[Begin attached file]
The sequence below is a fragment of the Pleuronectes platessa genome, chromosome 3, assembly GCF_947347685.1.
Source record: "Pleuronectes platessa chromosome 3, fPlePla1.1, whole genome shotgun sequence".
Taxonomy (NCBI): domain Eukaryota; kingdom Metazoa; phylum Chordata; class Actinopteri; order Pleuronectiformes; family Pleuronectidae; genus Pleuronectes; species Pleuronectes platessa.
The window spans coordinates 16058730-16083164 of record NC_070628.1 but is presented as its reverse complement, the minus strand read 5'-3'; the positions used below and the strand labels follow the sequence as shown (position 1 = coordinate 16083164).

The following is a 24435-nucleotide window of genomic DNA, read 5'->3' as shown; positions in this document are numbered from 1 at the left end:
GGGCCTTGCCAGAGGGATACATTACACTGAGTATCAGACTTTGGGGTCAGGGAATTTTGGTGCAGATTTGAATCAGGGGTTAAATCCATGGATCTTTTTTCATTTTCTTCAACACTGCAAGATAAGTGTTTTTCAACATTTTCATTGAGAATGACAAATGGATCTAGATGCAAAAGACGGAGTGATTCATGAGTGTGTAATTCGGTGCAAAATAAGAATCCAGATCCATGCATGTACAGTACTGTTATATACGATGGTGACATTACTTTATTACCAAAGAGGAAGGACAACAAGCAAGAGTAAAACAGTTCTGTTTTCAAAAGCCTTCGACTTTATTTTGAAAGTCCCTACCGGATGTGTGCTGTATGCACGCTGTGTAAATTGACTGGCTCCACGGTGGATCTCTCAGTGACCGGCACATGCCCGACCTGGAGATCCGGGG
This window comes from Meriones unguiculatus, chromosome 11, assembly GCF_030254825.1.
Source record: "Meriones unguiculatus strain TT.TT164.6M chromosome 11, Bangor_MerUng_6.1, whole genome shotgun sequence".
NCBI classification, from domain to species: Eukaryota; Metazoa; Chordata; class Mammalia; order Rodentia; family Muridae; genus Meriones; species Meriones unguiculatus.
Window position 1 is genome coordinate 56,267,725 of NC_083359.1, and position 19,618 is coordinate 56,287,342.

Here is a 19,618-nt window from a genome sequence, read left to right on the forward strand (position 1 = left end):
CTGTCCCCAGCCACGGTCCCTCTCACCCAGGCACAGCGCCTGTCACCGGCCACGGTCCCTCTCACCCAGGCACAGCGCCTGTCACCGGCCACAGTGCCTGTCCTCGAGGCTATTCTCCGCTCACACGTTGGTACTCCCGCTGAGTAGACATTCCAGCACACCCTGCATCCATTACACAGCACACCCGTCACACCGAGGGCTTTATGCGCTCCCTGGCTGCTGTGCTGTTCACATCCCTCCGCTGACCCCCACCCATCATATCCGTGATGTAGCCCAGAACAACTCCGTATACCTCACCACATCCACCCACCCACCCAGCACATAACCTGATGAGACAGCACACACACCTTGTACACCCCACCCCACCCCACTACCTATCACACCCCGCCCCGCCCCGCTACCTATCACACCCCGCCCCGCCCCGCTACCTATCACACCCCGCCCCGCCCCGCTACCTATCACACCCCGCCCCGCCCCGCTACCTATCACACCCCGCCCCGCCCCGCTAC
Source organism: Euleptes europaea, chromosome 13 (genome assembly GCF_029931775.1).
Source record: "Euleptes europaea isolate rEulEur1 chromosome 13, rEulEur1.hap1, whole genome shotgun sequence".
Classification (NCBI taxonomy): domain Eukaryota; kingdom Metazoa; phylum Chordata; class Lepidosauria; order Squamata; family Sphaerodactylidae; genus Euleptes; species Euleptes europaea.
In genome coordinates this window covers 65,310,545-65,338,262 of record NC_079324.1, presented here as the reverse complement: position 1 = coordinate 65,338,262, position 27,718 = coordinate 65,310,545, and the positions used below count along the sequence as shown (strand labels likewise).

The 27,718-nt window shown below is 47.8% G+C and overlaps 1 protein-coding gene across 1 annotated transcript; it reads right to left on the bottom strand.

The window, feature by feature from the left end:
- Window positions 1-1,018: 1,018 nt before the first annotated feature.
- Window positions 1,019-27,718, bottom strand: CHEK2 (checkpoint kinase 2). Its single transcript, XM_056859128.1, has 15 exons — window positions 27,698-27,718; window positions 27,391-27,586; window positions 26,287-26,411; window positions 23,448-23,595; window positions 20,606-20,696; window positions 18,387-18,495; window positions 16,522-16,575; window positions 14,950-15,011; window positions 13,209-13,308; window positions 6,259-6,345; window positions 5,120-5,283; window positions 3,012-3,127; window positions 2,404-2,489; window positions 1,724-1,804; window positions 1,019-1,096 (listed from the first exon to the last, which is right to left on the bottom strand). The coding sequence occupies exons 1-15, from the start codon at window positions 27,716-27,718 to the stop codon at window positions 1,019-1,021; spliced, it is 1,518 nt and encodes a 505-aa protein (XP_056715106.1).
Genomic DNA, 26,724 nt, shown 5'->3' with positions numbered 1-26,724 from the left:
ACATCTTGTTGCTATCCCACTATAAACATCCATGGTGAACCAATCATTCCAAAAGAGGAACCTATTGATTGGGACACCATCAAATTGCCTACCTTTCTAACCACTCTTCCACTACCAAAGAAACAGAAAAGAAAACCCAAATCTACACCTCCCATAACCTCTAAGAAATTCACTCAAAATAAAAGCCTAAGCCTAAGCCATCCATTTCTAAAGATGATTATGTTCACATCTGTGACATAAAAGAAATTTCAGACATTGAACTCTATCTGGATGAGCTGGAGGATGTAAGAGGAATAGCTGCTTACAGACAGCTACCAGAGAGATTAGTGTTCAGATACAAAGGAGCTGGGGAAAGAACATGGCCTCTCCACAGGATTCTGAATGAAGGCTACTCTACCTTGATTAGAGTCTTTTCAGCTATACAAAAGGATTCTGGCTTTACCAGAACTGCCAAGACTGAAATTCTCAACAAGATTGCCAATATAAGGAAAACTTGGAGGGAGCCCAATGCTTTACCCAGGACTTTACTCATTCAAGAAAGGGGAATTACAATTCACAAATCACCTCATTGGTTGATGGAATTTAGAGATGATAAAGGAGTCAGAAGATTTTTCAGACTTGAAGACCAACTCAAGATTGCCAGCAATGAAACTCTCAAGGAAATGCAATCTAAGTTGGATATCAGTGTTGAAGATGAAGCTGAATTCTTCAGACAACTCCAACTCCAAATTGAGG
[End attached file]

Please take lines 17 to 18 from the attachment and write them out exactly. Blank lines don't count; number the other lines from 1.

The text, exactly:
The 27,718-nt window shown below is 47.8% G+C and overlaps 1 protein-coding gene across 1 annotated transcript; it reads right to left on the bottom strand.

The window, feature by feature from the left end: